Jun 27, 2017
On Blu-ray: Robert Morse and a Crazy Cast of Cameos in The Loved One (1965)
The Loved One takes a look at the superficial rot in society and gleefully flashes a pair of fangs. This satire of Hollywood, the funeral industry and grand gestures hiding devious acts jabs at corruption and greed. It's full of cameos, some performed by actors who for the most part have glossy, uncomplicated personas, and all seem to relish getting a chance to show a little edge. Now available on Blu-ray from Warner Archive, this is an unusual, rebellious film.
Robert Morse stars as Dennis Barlow, a young, plagiarist poet who travels from the UK to Hollywood and takes up residence with his Uncle Francis (John Gielgud). When his elderly relative hangs himself after losing his longtime job at a move studio, the leader of the local British colony (Robert Morley) insists that their compatriot have a grand funeral.
Barlow goes to the luxurious Whispering Glades cemetery and mortuary, where movie star glamorous ladies in veils and low-cut dresses wear elegant smiles, but attend to their customers with vicious efficiency. They quietly turn away Jews and gently shame acceptable applicants into choosing the most luxurious and expensive accommodations for their loved ones.
Obsessed with the tragically naïve cosmetician Aimée Thanatogenos (Anjanette Comer), Dennis begins to spend a lot of time at Whispering Glades, where he meets the corrupt owner, the Reverend Wilbur Glenworthy (Jonathan Winters) and the unhinged, but professional head embalmer Mr. Joyboy (Rod Steiger), who also lusts after Aimée, imagining her as an addition to his bizarre life with his gluttonous bedridden mother.
Left with little inheritance, Dennis goes to work at the local pet cemetery, owned by Reverend Glenworthy's twin brother Henry (Winters), where he also meets the genius teen rocket builder Gunther Fry (a remarkable early performance by 23-year-old Paul Williams). While Joyboy and Dennis pressure Aimée for marriage, the Reverend plots to improve his profits by any means necessary. It is not a healthy atmosphere for anyone with a hint of morals.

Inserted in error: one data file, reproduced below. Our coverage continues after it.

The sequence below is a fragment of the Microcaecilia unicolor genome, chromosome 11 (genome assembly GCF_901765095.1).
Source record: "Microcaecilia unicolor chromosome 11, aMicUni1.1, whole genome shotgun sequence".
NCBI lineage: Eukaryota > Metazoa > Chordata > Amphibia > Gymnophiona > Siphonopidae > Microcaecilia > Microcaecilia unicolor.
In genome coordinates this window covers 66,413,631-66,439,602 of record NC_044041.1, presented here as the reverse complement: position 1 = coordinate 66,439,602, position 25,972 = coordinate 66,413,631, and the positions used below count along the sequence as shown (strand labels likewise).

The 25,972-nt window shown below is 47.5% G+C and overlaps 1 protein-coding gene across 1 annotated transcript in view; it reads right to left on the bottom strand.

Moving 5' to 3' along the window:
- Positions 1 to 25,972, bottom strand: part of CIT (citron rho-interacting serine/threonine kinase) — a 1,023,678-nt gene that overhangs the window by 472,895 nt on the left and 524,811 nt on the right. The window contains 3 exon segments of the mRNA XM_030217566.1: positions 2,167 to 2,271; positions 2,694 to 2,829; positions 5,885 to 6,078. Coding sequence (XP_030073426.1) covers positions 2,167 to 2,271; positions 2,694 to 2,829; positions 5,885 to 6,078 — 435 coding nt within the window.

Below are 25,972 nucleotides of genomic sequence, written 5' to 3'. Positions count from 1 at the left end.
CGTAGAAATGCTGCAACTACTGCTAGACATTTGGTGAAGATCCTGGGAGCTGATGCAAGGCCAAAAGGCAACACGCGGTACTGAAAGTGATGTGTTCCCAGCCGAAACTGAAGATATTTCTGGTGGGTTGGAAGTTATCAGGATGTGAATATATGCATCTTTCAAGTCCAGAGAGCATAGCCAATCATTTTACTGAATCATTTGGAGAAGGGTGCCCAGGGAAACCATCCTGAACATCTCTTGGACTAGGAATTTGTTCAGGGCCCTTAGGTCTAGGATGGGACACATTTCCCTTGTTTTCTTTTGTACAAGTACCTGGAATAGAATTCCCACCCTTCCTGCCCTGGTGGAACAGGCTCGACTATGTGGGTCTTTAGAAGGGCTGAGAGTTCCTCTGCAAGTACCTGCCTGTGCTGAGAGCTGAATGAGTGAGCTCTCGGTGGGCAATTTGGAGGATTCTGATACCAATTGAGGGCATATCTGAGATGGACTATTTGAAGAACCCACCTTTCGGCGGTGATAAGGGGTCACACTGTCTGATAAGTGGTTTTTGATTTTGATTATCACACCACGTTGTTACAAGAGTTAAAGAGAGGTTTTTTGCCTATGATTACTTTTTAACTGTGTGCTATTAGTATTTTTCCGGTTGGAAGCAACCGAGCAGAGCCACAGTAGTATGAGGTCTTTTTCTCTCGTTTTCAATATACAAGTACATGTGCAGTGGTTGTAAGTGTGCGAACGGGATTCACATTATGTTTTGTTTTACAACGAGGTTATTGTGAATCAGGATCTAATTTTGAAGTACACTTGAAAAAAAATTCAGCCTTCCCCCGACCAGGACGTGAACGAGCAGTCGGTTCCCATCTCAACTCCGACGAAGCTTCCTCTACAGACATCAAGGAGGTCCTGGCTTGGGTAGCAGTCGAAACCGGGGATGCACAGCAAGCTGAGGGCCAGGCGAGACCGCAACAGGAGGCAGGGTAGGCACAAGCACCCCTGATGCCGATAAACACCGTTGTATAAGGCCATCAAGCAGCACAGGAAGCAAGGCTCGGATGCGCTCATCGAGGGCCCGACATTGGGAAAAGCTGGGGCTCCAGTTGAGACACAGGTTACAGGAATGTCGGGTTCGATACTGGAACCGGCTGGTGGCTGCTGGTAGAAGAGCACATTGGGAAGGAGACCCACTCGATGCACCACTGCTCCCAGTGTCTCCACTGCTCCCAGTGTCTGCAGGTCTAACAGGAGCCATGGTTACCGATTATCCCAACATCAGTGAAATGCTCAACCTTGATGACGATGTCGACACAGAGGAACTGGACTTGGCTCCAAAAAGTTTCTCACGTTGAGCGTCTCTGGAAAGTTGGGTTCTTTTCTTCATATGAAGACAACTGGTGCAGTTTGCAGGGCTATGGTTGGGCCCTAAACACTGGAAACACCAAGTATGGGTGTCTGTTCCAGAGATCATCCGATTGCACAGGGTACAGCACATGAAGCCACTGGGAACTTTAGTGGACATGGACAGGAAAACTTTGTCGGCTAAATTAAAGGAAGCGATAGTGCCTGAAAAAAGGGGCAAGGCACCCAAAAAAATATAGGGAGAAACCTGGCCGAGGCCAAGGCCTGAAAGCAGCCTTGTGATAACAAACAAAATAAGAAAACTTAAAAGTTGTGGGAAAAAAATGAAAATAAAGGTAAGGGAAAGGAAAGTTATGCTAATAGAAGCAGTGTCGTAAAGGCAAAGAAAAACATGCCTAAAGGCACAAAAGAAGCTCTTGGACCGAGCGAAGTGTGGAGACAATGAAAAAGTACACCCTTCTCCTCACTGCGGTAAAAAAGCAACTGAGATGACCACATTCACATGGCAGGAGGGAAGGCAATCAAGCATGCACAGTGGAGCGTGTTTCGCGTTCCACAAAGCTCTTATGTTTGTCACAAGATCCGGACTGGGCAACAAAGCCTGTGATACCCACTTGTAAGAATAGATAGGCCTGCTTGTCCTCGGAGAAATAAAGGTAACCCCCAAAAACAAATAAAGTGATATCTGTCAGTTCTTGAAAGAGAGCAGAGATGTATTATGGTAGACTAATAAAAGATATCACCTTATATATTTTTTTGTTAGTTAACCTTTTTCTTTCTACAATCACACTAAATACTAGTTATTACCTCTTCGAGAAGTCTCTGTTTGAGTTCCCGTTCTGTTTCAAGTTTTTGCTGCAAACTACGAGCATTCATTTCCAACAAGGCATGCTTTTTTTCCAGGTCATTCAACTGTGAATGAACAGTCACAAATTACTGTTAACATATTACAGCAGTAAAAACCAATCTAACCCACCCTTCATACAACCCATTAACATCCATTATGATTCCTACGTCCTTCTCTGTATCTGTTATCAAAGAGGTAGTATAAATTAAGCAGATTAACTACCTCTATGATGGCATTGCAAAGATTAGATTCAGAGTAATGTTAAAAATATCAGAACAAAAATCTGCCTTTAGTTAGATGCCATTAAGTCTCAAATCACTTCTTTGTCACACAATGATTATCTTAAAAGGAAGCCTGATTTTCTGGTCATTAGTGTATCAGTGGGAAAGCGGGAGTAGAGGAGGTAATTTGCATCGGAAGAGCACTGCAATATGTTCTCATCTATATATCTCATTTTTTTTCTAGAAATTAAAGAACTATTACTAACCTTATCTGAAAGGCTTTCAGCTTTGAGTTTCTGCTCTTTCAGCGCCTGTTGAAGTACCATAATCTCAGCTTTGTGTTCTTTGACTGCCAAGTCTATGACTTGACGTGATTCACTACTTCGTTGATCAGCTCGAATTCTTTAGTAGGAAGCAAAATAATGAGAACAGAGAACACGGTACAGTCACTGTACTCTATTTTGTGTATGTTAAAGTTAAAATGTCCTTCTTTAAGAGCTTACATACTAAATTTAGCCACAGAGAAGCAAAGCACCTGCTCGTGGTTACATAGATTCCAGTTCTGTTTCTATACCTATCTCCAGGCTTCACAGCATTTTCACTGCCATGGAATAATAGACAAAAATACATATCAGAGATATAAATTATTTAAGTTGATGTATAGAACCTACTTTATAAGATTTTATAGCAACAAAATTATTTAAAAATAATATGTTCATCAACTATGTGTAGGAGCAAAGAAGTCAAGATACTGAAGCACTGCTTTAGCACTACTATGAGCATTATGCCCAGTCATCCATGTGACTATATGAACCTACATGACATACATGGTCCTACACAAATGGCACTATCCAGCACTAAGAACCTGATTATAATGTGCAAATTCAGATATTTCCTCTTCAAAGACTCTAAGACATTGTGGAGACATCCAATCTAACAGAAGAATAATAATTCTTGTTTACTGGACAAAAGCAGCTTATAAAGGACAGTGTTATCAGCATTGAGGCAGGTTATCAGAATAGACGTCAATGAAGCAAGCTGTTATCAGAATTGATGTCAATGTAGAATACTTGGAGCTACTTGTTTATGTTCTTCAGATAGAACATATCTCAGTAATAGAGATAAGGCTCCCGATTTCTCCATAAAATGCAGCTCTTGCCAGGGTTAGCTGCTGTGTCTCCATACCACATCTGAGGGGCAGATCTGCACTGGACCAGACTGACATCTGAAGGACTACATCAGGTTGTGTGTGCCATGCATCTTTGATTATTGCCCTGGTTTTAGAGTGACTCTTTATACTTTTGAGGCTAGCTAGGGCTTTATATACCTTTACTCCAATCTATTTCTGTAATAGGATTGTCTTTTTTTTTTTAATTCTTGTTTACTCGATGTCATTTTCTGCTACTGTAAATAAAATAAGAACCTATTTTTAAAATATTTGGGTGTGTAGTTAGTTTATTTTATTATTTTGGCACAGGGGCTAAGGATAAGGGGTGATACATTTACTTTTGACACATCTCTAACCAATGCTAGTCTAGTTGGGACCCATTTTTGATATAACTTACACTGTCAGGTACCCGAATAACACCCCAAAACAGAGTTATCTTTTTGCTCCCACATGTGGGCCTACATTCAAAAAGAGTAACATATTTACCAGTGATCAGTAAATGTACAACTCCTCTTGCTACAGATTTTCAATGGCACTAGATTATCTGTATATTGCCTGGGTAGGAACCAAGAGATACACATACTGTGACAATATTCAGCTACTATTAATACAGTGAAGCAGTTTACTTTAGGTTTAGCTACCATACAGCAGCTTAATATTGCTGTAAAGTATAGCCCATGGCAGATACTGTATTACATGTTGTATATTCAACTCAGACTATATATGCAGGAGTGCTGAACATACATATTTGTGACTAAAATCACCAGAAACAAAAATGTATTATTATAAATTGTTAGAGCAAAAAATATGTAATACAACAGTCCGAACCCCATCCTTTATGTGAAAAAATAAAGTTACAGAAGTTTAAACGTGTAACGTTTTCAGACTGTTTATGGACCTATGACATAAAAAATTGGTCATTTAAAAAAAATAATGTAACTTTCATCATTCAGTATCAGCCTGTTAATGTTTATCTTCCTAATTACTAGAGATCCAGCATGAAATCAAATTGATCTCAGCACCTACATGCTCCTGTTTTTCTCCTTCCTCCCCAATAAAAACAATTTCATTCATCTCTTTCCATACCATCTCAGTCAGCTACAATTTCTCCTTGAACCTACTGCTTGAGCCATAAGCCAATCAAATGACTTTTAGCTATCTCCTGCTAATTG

The Loved One seems to have irritated many upon its release. Source novel author Evelyn Waugh didn't want to be associated with the film, but was days from his death upon its release. Several offended studio executives marched out of an early screening, which delighted director Tony Richardson who seems to have felt the arrow hit the right spot. While the sensual and cynical elements of this dark comedy do not have the same power to offend that they did upon the film's release, it is easy to see how the executive types could have been annoyed and the moral types clutching their pearls. You could apply the monsters here to any time; the message is evergreen.
Perhaps it is the actors who came out best here, simply because they seem to be enjoying their roles so much. In the leads Morse, Comer and Winters commit in a way that is palpable, you feel their belief in their characters. It was also fun to see the way Liberace, Tab Hunter and Milton Berle snagged the opportunity to play against type in a trio of bitter cameos. Other standout bit roles include Lionel Stander, Roddy McDowell and Barbara Nichols, all thoroughly understanding the spirit of the project. And then there is Steiger, clearly having the time of his life in a creepy, kooky and outrageous performance that was reportedly his favorite.
For a film about corruption, deception and losing faith, The Loved One is a lot of fun. Perverse in a way the times call for.
The picture looks amazing, mostly due to the work of producer and cinematographer Haskell Wexler, though the disc quality is also good.
Special features on the Blu-ray include a theatrical trailer and the featurette Trying to Offend Everyone, which features interesting interviews with Comer, Morse and Williams. I always like to hear Williams speak in particular; he's got a great sense of humor.
Many thanks to Warner Archive for providing a copy of the film for review. To order, visit The Warner Archive Collection.